Many of my blogs usually deal with African diaspora issues, however, there are issues that persist today on the continent of Africa that have affected cultural growth as well. The issues stem from the legacy of the other institutions that have been used against Africans. Not slavery nor apartheid but colonialization of the African continent.

The story begins in 1855 with the Berlin Conference, where Europe divided Africa into the many countries we know today. Of course, the new demarcations were self-serving to the Europeans and in their zeal to claim their new territories to exploit they gave little credence to the cultural damage they would permanently inflict on the millions of innocent Africans. These demarcations known today as borders, split the tribes arbitrarily and in effect scattered and broke up the kingdoms to serve different masters called governments. African tribes exist mostly horizontally or parallel to the equator, so the vertical borders drawn during the berlin conference served to divide some singular tribes in to 3 or 4 separate entities. Like the Hausa tribes (One of the largest tribes in Africa) are a diverse but culturally homogeneous people based primarily in the Sahelian and Sudanian Daura area of northern Nigeria and south-eastern Niger, with significant numbers also living in parts of Cameroon, Ivory Coast, Chad, Togo, Ghana, Sudan, Gabon and Senegal (From Wikipedia). Divide and conquer personified.

Now colonization is different from the transatlantic slavery of course because a few million Africans on foreign soil are controlled way different than many millions of Africans in their native land. Brute force could not be widely utilized because the colonists would be overwhelmed by the revolting locals. Since the cultural removal employed on slaves could never be successful on African native lands... cultural perversion was used. In essence, mentally and spiritually convincing the Africans of the colonizers superiority and by default convince Africans of their inferiority without explicitly saying so. Apart from the use of technological advances like weapons and luxuries to subvert the African leadership to do the colonizers bidding, arguably the most powerful of these persuasive tactics was the use of religion. Convincing Africans that their very understanding of God was in dire need of review caused major issues within the African community. Especially the pictures of the Christian Messiah which gave the Africans the impression that indeed God was definitely on the side of the colonizers.

The colonizers grew a feeling of shame within the Africans that still revered the traditional gods and deities. Even I choose to write the Christian God with a capital ‘G’ while the traditional gods are worthy of lowercase ‘g’. So over time, the Africans could not be proud of their ‘backward religions’ which had defined them for centuries but instead they began to look towards the more perfect European God. This created a dichotomy of thought that still exists today. On one side insecurity, inferiority complex and fear while the other side is filled with strong belief and pride in African indigenous traditions.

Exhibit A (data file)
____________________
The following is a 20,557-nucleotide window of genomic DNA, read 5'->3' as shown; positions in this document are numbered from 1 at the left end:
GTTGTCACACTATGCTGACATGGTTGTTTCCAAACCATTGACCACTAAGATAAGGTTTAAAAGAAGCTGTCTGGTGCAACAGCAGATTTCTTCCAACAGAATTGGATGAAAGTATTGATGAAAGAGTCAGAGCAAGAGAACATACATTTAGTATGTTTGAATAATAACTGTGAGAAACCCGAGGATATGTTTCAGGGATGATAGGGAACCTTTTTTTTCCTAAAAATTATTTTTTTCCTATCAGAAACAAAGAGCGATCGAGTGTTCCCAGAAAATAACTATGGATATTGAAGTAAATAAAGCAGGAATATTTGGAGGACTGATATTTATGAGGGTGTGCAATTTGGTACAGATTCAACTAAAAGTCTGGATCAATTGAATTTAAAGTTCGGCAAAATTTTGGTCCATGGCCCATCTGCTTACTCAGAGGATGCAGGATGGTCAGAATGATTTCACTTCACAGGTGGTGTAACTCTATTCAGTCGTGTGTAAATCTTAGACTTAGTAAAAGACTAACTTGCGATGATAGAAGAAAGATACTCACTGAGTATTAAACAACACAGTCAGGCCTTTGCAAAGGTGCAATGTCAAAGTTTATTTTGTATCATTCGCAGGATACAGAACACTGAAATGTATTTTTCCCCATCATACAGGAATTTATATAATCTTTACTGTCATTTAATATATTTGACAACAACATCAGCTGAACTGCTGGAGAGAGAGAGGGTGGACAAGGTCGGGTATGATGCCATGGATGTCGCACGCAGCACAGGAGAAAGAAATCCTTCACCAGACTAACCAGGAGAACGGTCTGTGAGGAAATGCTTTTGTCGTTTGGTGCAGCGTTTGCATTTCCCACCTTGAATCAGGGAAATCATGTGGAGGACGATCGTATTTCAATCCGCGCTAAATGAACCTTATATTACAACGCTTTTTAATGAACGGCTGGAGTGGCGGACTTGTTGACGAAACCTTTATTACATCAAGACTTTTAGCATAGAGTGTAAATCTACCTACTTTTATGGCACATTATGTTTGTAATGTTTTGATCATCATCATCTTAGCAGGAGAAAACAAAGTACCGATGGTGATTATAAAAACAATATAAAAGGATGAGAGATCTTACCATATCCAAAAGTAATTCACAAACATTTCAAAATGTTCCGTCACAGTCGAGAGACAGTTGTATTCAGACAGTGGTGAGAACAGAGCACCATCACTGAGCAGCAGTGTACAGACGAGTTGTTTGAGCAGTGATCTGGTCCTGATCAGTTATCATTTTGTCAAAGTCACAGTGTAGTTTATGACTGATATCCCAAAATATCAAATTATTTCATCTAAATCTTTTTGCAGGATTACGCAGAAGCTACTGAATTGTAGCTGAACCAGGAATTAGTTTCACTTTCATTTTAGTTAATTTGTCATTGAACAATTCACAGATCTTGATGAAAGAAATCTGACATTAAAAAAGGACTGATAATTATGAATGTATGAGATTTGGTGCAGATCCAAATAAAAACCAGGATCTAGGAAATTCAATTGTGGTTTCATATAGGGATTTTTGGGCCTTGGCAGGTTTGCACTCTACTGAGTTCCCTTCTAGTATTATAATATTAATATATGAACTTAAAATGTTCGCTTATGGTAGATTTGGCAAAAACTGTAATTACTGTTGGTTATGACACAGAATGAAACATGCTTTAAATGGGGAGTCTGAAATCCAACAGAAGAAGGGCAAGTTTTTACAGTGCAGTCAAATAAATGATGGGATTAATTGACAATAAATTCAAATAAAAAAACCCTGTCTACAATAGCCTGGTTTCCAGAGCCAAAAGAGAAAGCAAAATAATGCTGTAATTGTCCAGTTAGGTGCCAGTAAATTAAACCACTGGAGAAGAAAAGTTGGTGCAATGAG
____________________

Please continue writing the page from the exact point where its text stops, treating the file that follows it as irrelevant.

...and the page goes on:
This dichotomy says that while we will externally exalt /accept the European God and other practices and traditions as superior, we will also hold dear internally the traditional gods and their dominion over ‘African affairs’. That is to say European spirituality does not necessarily work in Africa. Many Africans even if they do not worship the traditional gods will not dare to publicly denounce them. It is generally understood that these ancient beliefs and practices have power though they are ‘Evil’ in nature. This dichotomy is also evident in the diaspora. In places like Cuba and Haiti where African traditional beliefs still are practiced. These old religions are given negative framing like ‘juju’ or ‘voodoo’ but the people still fear the powers these ancient religions ‘possess’. It is even well known that in Cuba those that practice pray to the old gods but pretend to pray to traditional Christian saints. They did this to avoid the condemnation or worse from their owners.

I will not go into why we fell for the whole my god is better than yours, but I am sure it has to do with simply being impressed with the wonders of the western world. The Africans that were lucky enough to get educated (some even in Europe) rose to the top of society. The looked down on the locals because they were now closer to the Europeans than the lesser educated. They sought-out trophies like foreign degrees from distinguished western universities, fine luxuries from the west, changed their names to European names and even found European women to marry. Having a European wife was an ultimate of trophies to have. It means you are so close to the Europeans that you can even be loved and have children with one.

This reverence of Europeans still occurs today. Even to be of mixed blood (meaning half African and half European) is perceived to be better than being just ‘Black”. The half casts as we would call them in Nigeria, always were considered to be ‘white’. In the olden days, when a mixed child was born (most likely from an African woman and a European man) the child would be taken to the monasteries to be raised by the European reverend sisters. The thinking behind this was that it is better for the mixed child to be raised by its own kind (meaning the Europeans). Half casts would marry other half casts and full Africans would give more reverence to the lighter colored Africans despite sharing 50/50 lineage between the races.